You're my neighbor in Colorado, so I thought I'd provide you with some helpful information about furnaces, from my perspective as an energy auditor.
- I think a Rheem dealer would say a Rheem is the best and a Trane dealer would say Trane is the best, etc.
- And they'll all suggest that you get a 90+ energy efficiency rating on any new furnace.
- So, I think it will be difficult for you to get an objective answer on this one.
But, if you have a forced-air system, I would encourage you to first and foremost make sure that your duct work is properly sealed.The reason is this:
- I would rather have a middle-of-the-road furnace and tightly sealed duct work than a top-of-the-line 90+ efficiency furnace any day (of course the combination of both is best).
- If expensive, heated air is escaping from joints and seams in your duct work, the furnace brand and its efficiency is almost a moot point.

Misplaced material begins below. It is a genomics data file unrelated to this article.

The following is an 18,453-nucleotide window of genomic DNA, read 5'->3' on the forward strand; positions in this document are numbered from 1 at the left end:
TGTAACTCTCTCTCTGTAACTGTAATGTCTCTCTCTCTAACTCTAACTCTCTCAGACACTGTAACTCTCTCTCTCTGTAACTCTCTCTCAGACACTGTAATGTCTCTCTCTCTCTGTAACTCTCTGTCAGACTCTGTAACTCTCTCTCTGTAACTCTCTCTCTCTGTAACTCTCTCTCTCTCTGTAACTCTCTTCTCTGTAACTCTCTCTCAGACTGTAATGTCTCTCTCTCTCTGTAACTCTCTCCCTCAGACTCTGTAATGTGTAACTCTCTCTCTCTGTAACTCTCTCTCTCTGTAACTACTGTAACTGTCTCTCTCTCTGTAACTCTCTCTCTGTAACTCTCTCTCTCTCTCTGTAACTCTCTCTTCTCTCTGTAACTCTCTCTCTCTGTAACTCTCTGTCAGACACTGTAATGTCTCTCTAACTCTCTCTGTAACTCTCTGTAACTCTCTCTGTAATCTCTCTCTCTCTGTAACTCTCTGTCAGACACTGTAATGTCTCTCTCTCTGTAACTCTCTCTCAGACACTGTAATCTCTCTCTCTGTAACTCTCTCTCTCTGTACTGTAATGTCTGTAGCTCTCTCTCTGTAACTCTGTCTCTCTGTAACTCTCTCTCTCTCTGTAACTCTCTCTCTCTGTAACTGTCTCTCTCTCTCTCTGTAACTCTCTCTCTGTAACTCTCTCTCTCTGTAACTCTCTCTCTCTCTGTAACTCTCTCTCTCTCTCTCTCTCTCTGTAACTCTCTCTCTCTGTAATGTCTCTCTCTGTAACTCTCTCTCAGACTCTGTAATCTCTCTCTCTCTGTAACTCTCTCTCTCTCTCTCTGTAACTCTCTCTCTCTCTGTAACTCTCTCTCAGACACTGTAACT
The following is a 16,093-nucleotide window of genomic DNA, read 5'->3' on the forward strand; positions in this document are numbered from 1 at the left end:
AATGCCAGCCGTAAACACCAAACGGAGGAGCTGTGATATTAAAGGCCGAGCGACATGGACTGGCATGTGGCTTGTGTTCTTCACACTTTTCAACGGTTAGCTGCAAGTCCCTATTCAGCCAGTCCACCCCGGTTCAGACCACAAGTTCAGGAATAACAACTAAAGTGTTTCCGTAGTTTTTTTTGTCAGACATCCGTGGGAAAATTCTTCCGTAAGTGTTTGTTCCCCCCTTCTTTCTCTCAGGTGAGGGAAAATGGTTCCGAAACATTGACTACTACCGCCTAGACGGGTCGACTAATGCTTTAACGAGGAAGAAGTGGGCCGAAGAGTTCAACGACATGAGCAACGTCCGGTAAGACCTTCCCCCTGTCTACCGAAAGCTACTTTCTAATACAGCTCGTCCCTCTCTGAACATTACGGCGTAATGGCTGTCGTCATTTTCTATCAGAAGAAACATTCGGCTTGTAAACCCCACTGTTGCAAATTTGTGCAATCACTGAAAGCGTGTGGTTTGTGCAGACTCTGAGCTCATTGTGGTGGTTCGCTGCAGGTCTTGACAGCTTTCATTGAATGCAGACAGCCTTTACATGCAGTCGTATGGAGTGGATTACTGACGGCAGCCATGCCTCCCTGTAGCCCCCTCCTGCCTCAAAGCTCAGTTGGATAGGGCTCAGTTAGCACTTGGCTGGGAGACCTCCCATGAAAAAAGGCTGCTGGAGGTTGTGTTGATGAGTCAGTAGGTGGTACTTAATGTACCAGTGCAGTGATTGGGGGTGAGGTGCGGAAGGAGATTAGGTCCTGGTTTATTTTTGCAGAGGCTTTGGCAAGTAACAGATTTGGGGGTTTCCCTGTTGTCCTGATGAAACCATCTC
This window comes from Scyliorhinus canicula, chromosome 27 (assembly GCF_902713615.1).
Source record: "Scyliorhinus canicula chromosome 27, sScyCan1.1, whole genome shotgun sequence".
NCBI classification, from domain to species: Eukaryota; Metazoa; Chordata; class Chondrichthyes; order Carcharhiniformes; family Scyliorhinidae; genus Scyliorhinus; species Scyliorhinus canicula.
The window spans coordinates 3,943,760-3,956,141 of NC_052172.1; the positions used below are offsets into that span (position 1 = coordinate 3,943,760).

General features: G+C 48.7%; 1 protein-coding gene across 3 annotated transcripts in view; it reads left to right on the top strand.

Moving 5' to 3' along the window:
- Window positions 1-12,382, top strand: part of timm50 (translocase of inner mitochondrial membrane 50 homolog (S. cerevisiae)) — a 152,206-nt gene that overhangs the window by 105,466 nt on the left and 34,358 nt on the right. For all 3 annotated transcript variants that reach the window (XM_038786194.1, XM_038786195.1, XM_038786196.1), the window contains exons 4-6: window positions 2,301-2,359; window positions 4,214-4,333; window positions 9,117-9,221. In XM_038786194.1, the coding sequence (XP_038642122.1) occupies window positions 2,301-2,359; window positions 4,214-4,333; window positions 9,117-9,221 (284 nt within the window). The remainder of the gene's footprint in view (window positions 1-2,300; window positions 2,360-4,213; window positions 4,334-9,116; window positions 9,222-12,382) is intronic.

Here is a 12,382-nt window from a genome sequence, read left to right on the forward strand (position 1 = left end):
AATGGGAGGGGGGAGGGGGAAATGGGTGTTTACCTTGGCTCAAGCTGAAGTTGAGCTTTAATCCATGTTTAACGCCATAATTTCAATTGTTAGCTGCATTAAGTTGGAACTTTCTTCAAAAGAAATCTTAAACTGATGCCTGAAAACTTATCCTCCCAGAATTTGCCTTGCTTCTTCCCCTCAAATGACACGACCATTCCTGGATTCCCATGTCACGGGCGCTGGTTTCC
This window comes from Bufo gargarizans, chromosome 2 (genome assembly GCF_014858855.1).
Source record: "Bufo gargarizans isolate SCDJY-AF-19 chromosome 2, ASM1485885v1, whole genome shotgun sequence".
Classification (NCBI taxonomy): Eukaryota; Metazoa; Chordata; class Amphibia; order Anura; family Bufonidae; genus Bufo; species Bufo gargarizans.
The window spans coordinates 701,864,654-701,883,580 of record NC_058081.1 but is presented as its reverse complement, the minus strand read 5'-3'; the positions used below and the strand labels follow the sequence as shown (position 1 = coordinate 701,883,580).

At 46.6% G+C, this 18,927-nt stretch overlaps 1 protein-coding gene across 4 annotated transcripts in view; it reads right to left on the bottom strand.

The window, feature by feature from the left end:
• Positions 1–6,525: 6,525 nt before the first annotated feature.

- One square inch of duct leakage has roughly the same impact as 30 square inches of house leakage due to the pressure from the furnace.
Therefore, sealing duct work is one of the best energy and comfort improvements that can be made for an energy efficient home.
I hope this helps.
For more information:
Read Richard Parker's Q&A "Can you help me select a high efficiency furnace?"
Also, read Andrea Foss's Q&A "What's the best way to seal a 30-year-old AC duct system in an attic?"